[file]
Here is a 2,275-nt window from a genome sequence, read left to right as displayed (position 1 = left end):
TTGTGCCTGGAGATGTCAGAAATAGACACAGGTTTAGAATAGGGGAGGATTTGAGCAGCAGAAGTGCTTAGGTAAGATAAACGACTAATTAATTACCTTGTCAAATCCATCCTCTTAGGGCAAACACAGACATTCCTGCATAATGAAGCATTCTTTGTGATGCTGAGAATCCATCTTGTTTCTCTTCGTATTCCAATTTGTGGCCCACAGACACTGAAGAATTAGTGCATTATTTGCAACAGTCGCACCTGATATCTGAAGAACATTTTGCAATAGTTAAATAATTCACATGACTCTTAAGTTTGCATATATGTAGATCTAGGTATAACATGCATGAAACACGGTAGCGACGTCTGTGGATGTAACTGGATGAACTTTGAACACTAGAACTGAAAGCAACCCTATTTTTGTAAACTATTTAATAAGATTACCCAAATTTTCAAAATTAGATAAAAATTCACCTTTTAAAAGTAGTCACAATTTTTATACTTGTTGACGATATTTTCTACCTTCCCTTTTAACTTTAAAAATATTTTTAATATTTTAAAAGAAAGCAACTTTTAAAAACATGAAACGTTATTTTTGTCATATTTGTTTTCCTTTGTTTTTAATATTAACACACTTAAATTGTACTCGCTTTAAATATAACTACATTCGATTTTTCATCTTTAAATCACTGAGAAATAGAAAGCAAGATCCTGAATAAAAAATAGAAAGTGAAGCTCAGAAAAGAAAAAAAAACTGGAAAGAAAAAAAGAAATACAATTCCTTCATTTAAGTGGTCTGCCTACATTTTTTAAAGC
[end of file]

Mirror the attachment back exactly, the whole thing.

Here is a 2,275-nt window from a genome sequence, read left to right as displayed (position 1 = left end):
TTGTGCCTGGAGATGTCAGAAATAGACACAGGTTTAGAATAGGGGAGGATTTGAGCAGCAGAAGTGCTTAGGTAAGATAAACGACTAATTAATTACCTTGTCAAATCCATCCTCTTAGGGCAAACACAGACATTCCTGCATAATGAAGCATTCTTTGTGATGCTGAGAATCCATCTTGTTTCTCTTCGTATTCCAATTTGTGGCCCACAGACACTGAAGAATTAGTGCATTATTTGCAACAGTCGCACCTGATATCTGAAGAACATTTTGCAATAGTTAAATAATTCACATGACTCTTAAGTTTGCATATATGTAGATCTAGGTATAACATGCATGAAACACGGTAGCGACGTCTGTGGATGTAACTGGATGAACTTTGAACACTAGAACTGAAAGCAACCCTATTTTTGTAAACTATTTAATAAGATTACCCAAATTTTCAAAATTAGATAAAAATTCACCTTTTAAAAGTAGTCACAATTTTTATACTTGTTGACGATATTTTCTACCTTCCCTTTTAACTTTAAAAATATTTTTAATATTTTAAAAGAAAGCAACTTTTAAAAACATGAAACGTTATTTTTGTCATATTTGTTTTCCTTTGTTTTTAATATTAACACACTTAAATTGTACTCGCTTTAAATATAACTACATTCGATTTTTCATCTTTAAATCACTGAGAAATAGAAAGCAAGATCCTGAATAAAAAATAGAAAGTGAAGCTCAGAAAAGAAAAAAAAACTGGAAAGAAAAAAAGAAATACAATTCCTTCATTTAAGTGGTCTGCCTACATTTTTTAAAGC